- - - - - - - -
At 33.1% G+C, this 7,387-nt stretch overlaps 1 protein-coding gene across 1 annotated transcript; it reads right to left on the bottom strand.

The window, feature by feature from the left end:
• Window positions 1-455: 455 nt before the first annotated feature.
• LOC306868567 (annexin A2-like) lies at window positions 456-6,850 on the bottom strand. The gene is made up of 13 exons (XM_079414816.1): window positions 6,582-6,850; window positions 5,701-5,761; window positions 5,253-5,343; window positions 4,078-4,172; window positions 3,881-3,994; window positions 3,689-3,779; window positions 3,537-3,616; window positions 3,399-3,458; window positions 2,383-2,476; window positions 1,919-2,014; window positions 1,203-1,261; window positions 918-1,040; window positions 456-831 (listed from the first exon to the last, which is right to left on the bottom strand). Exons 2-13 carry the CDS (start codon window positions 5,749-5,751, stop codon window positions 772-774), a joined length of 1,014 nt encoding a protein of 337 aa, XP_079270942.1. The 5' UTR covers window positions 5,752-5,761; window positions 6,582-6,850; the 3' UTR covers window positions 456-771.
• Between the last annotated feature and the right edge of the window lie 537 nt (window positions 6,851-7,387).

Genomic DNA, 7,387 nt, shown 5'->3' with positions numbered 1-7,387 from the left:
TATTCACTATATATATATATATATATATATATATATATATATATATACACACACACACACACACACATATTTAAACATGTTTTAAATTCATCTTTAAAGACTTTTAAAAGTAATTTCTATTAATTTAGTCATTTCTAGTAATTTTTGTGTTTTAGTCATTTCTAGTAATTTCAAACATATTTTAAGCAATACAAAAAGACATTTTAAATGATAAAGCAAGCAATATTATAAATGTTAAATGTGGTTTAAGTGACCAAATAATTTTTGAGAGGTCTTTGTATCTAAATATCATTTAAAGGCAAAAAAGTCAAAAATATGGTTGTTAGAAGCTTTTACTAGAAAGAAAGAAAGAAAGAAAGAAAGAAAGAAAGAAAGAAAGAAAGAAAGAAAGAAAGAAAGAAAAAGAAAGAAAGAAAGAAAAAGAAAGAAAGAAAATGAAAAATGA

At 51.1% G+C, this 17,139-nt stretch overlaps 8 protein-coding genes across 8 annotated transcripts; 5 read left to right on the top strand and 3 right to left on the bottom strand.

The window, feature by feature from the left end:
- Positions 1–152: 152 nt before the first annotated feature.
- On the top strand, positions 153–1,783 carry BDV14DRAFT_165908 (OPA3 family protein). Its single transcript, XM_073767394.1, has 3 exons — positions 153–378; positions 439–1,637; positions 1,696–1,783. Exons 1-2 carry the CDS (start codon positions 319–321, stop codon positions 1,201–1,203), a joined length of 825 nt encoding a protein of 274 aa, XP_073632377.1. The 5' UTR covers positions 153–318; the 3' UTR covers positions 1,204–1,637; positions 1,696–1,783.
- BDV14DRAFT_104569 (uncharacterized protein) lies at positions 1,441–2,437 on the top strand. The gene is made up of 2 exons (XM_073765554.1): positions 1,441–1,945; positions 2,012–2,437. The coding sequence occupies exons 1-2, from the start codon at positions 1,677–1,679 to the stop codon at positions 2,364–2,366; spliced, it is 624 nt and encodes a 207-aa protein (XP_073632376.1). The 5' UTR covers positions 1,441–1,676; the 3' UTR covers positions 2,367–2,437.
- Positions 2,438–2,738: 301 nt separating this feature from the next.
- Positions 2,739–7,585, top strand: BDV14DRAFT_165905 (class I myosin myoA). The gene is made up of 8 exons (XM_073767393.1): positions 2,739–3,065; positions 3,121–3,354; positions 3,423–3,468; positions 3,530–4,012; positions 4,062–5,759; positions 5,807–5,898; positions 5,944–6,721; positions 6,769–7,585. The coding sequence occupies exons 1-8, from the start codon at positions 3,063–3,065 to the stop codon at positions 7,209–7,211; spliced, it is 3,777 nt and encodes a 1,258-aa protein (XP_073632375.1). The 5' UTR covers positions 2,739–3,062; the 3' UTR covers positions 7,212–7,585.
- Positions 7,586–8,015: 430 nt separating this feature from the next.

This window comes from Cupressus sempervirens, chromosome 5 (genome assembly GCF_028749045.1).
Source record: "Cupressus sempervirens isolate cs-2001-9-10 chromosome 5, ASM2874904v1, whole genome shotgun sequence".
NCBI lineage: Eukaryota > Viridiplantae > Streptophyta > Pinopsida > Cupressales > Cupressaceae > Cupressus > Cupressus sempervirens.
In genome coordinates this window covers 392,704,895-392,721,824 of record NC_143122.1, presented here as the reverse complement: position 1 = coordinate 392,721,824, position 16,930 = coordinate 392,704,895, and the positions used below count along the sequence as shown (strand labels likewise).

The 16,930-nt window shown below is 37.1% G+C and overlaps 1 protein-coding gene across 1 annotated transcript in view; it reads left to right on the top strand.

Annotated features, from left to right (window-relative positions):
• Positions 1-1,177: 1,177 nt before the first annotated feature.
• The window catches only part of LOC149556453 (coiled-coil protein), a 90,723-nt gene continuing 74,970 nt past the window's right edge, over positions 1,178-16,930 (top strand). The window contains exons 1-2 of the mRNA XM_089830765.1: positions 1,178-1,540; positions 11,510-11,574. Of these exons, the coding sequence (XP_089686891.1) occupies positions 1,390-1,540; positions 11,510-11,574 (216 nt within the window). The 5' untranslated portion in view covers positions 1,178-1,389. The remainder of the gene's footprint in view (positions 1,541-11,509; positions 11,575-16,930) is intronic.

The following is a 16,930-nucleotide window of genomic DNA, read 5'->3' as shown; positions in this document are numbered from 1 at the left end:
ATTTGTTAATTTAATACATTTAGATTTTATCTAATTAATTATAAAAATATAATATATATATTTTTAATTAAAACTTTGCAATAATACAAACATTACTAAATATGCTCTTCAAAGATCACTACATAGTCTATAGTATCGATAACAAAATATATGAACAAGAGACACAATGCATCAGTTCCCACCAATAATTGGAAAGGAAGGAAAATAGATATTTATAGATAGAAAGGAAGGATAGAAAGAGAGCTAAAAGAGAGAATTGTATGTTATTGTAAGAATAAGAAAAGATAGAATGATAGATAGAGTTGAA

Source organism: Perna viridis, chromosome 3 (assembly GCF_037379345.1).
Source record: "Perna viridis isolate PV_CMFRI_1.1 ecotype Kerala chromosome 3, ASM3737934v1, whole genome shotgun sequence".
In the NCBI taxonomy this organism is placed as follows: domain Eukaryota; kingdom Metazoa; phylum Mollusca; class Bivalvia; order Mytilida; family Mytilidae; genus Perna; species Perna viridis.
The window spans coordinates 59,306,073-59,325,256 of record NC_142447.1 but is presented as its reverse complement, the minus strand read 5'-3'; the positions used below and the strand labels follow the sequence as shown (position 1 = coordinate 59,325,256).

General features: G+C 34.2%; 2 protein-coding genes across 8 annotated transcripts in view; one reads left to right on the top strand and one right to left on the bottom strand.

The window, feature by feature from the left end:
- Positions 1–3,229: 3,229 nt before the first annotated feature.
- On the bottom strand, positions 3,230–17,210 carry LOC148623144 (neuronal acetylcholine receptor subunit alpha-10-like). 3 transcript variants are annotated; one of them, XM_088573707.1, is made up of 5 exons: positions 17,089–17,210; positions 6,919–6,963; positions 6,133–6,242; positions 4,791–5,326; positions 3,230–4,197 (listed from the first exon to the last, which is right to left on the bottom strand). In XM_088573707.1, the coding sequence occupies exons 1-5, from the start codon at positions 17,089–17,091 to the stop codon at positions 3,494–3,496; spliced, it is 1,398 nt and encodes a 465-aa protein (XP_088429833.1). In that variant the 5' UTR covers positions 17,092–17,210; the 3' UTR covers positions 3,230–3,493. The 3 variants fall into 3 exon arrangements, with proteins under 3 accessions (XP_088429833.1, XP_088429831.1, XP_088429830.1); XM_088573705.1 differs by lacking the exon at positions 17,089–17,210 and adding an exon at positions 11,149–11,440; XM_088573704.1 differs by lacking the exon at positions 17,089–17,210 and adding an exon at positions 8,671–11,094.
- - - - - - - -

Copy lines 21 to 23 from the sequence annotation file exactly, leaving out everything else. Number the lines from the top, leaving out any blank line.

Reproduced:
Annotated features, from left to right (window-relative positions):
• Positions 1-1,177: 1,177 nt before the first annotated feature.
• The window catches only part of LOC149556453 (coiled-coil protein), a 90,723-nt gene continuing 74,970 nt past the window's right edge, over positions 1,178-16,930 (top strand). The window contains exons 1-2 of the mRNA XM_089830765.1: positions 1,178-1,540; positions 11,510-11,574. Of these exons, the coding sequence (XP_089686891.1) occupies positions 1,390-1,540; positions 11,510-11,574 (216 nt within the window). The 5' untranslated portion in view covers positions 1,178-1,389. The remainder of the gene's footprint in view (positions 1,541-11,509; positions 11,575-16,930) is intronic.